Note that each line begins with a < and ends with a >  in other words, there should be 12 lines.  I'll assume you are installing a 64Bit O/S in Line 4, but note the Version in Line 11 ....

4)  After running Sysprep, Windows will reboot back into Audit Mode, press OK to reboot back into normal operation
5) All user profiles wil now be located on the D: drive, including User Preferences and Application Data temp files......

A few questions regarding the information above:

1.  The code in the grey box comes out as 9 lines and there are more than 12 pairings of the < & > symbols so unclear exactly how to convert into 12 lines should I go this route
2.  I would be running Windows Ultimate 64 so on line 11 I should replace "PROFESSIONAL" with "ULTIMATE" ?
3.  Is it necessary that this text file on thumb drive be the only thing on the drive?  And I assume the text file name is "profiles.xml".
4.  During windows installation process will system installation have progressed enough to even recognize a thumb-drive sitting in a USB port?  I assume so as sounds to me like you have done this often enough, and so will there be a prompt on the screen that identifies to me what drive letters are available and what type of drive it is so that I can correctly identify the drive and file?  Presumably it could be something entirely different from "f".  And do I have this thumb drive installed in the USB port right from the beginning of the installation process?

Thanks
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John.Murray
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« Reply #6 on: October 13, 2012, 01:37:43 PM »
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Andrew

1) I just touched the contents of profile.xml, should be displaying correctly as 12 lines
2) Yes - replace PROFESSIONAL with ULTIMATE
3) profiles.xml can be located anywhere, as long as you can get to it from the Windows Audit Mode command prompt.  It does not need to be the only file at that location
4) Yes, as long as the thumbdrive is inserted at the beginning of the windows install, I personally do all my Windows Installs from a thumbdrive -here's an article on how to make one:

http://imagesbymurray.com/technology/47-install-windows-from-usb

And yes, you'll need to determine what "drive" letter the thumb drive occupies - easily sorted out in the Audit environment....
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tived
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« Reply #7 on: October 17, 2012, 07:45:56 PM »
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Thanks John, thats a great little trick - wished I had known this earlier - i find it so frustrating
thanks very much

Henrik

Andrew:  I would recommend the 2nd approach using a high quality SSD for the System Drive such as an Intel 510 Series or even a Revodrive.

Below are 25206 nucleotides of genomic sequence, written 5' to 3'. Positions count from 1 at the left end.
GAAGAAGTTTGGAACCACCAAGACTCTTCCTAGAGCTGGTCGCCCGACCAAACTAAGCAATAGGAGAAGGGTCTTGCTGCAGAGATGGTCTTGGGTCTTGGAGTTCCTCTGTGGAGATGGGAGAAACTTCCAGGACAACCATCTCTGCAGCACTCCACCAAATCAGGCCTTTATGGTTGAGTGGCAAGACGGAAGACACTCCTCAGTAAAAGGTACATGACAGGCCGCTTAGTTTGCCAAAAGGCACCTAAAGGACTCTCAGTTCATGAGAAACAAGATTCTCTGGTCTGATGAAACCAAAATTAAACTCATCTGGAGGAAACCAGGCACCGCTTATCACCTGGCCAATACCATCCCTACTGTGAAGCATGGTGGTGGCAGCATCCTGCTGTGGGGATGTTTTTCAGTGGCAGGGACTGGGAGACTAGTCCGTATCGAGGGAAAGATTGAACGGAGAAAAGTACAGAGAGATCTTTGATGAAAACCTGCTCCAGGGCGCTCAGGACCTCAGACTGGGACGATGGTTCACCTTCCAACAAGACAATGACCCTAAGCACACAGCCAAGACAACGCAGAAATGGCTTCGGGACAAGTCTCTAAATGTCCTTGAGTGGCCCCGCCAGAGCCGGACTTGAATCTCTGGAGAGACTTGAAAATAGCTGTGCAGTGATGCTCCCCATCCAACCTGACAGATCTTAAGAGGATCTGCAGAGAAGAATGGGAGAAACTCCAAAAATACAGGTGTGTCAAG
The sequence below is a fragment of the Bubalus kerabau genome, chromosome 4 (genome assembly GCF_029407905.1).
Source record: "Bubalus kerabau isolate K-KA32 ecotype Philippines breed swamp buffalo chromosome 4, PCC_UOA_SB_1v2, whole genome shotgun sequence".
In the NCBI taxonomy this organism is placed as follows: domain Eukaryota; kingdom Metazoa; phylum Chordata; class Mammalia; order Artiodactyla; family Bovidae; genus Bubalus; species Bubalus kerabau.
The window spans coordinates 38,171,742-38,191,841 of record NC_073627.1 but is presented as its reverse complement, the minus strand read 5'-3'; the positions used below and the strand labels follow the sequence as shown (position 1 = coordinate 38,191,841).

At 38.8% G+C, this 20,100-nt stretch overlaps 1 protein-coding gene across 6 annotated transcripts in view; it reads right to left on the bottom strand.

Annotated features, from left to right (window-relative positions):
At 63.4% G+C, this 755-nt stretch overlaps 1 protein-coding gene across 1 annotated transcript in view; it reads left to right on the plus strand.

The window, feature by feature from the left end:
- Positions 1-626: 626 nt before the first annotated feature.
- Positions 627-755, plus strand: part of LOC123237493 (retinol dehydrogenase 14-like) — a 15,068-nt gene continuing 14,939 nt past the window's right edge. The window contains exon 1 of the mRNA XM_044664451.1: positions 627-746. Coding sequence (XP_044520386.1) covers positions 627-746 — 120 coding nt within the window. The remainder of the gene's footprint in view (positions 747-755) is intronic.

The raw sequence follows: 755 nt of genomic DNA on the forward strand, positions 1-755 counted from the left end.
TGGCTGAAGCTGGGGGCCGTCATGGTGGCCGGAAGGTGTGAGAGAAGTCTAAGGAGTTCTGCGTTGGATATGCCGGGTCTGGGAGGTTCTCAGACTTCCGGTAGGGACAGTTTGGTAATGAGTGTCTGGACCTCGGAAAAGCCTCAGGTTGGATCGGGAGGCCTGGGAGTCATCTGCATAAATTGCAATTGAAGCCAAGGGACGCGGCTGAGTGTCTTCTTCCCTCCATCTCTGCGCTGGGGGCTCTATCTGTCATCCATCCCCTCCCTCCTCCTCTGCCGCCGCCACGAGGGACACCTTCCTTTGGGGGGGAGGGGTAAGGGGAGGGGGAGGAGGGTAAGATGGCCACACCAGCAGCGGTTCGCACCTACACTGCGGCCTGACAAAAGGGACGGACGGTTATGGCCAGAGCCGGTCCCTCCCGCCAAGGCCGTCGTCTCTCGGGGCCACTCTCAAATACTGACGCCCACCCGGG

Since you are contemplating a fresh install, you may want to consider moving User Profiles off the System Drive using sysprep:

1) Have both the System Drive and the Drive you want User Profiles on (the 512GB SSD would be perfect) installed before you begin.  Make sure your boot order is set to use the System Drive.

2) During your Windows installation, at the point you are prompted to create a username/password STOP!  Press SHIFT+CTRL+F3 which will reboot the system into Audit Mode.  Press Cancel at the Audit Dialog

3) From a Command Prompt run:

sysprep audit /reboot /unattend:f:\profiles.xml

f: would be the drive letter of a thumbdrive containing the following text making up profiles.xml:
Code:
<?xml version="1.0" encoding="utf-8"?>
   <unattend xmlns="urn:schemas-microsoft-com:unattend">
      <settings pass="oobeSystem">
         <component name="Microsoft-Windows-Shell-Setup" processorArchitecture="amd64" publicKeyToken="31bf3856ad364e35" language="neutral" versionScope="nonSxS" xmlns:wcm="http://schemas.microsoft.com/WMIConfig/2002/State" xmlns:xsi="http://www.w3.org/2001/XMLSchema-instance">
            <FolderLocations>
               <ProfilesDirectory>d:\Users</ProfilesDirectory>
               <ProgramData>d:\ProgramData</ProgramData>
            </FolderLocations>
         </component>
      </settings>
   <cpi:offlineImage cpi:source="wim:E:/sources/install.wim#Windows 7 PROFESSIONAL" xmlns:cpi="urn:schemas-microsoft-com:cpi" />
</unattend>


Note that each line begins with a < and ends with a >  in other words, there should be 12 lines.  I'll assume you are installing a 64Bit O/S in Line 4, but note the Version in Line 11 ....

4) After running Sysprep, Windows will reboot back into Audit Mode, press OK to reboot back into normal operation
5) All user profiles wil now be located on the D: drive, including User Preferences and Application Data temp files......

If you are interested in moving existing user profiles (not just My Docs, My Pictures, etc) to another volume you can set a NTFS Directory Junction Point pointing to the new location:

http://www.starkeith.net/coredump/2009/05/18/how-to-move-your-windows-user-profile-to-another-drive/
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jonathanlung
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« Reply #8 on: October 18, 2012, 02:02:38 PM »
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I agree that 120GB for a sys drive + programs is overkill. But then again, I'm writing this on a MacBook Air where everything, including my data, lives in 128GB!